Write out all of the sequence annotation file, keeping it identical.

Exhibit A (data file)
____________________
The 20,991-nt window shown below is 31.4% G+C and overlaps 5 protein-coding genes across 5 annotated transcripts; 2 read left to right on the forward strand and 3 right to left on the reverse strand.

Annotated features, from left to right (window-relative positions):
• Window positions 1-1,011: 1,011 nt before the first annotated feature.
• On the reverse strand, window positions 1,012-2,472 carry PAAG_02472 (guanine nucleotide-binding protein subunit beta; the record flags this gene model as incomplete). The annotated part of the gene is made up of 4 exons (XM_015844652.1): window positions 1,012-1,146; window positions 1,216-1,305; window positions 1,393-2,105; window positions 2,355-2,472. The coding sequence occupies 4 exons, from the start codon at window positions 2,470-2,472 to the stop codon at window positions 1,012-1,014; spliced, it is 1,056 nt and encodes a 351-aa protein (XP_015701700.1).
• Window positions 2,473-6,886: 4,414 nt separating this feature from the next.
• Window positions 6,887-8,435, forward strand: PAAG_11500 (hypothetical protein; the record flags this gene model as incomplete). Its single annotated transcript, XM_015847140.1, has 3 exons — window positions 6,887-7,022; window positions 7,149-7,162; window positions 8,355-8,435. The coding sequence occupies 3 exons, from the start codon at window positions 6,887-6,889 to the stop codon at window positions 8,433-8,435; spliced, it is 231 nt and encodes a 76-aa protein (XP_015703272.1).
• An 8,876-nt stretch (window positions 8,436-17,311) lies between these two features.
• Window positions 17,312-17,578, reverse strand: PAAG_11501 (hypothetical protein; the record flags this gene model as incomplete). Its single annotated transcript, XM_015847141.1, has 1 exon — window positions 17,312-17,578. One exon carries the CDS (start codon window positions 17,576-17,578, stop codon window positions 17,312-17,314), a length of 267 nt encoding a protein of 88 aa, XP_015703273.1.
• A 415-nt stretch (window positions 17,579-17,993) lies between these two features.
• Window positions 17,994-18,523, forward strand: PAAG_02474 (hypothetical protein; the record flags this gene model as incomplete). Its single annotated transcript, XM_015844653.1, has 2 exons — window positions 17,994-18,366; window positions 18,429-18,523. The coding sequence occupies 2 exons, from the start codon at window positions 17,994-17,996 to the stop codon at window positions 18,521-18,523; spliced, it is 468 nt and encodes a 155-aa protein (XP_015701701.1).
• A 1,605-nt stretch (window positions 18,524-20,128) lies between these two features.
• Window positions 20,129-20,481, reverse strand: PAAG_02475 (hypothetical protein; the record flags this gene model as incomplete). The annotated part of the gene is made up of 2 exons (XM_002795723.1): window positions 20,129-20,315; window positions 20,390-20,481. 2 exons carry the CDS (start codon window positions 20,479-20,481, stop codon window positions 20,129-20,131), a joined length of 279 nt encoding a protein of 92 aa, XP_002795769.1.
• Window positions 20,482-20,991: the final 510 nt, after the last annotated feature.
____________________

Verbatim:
The 20,991-nt window shown below is 31.4% G+C and overlaps 5 protein-coding genes across 5 annotated transcripts; 2 read left to right on the forward strand and 3 right to left on the reverse strand.

Annotated features, from left to right (window-relative positions):
• Window positions 1-1,011: 1,011 nt before the first annotated feature.
• On the reverse strand, window positions 1,012-2,472 carry PAAG_02472 (guanine nucleotide-binding protein subunit beta; the record flags this gene model as incomplete). The annotated part of the gene is made up of 4 exons (XM_015844652.1): window positions 1,012-1,146; window positions 1,216-1,305; window positions 1,393-2,105; window positions 2,355-2,472. The coding sequence occupies 4 exons, from the start codon at window positions 2,470-2,472 to the stop codon at window positions 1,012-1,014; spliced, it is 1,056 nt and encodes a 351-aa protein (XP_015701700.1).
• Window positions 2,473-6,886: 4,414 nt separating this feature from the next.
• Window positions 6,887-8,435, forward strand: PAAG_11500 (hypothetical protein; the record flags this gene model as incomplete). Its single annotated transcript, XM_015847140.1, has 3 exons — window positions 6,887-7,022; window positions 7,149-7,162; window positions 8,355-8,435. The coding sequence occupies 3 exons, from the start codon at window positions 6,887-6,889 to the stop codon at window positions 8,433-8,435; spliced, it is 231 nt and encodes a 76-aa protein (XP_015703272.1).
• An 8,876-nt stretch (window positions 8,436-17,311) lies between these two features.
• Window positions 17,312-17,578, reverse strand: PAAG_11501 (hypothetical protein; the record flags this gene model as incomplete). Its single annotated transcript, XM_015847141.1, has 1 exon — window positions 17,312-17,578. One exon carries the CDS (start codon window positions 17,576-17,578, stop codon window positions 17,312-17,314), a length of 267 nt encoding a protein of 88 aa, XP_015703273.1.
• A 415-nt stretch (window positions 17,579-17,993) lies between these two features.
• Window positions 17,994-18,523, forward strand: PAAG_02474 (hypothetical protein; the record flags this gene model as incomplete). Its single annotated transcript, XM_015844653.1, has 2 exons — window positions 17,994-18,366; window positions 18,429-18,523. The coding sequence occupies 2 exons, from the start codon at window positions 17,994-17,996 to the stop codon at window positions 18,521-18,523; spliced, it is 468 nt and encodes a 155-aa protein (XP_015701701.1).
• A 1,605-nt stretch (window positions 18,524-20,128) lies between these two features.
• Window positions 20,129-20,481, reverse strand: PAAG_02475 (hypothetical protein; the record flags this gene model as incomplete). The annotated part of the gene is made up of 2 exons (XM_002795723.1): window positions 20,129-20,315; window positions 20,390-20,481. 2 exons carry the CDS (start codon window positions 20,479-20,481, stop codon window positions 20,129-20,131), a joined length of 279 nt encoding a protein of 92 aa, XP_002795769.1.
• Window positions 20,482-20,991: the final 510 nt, after the last annotated feature.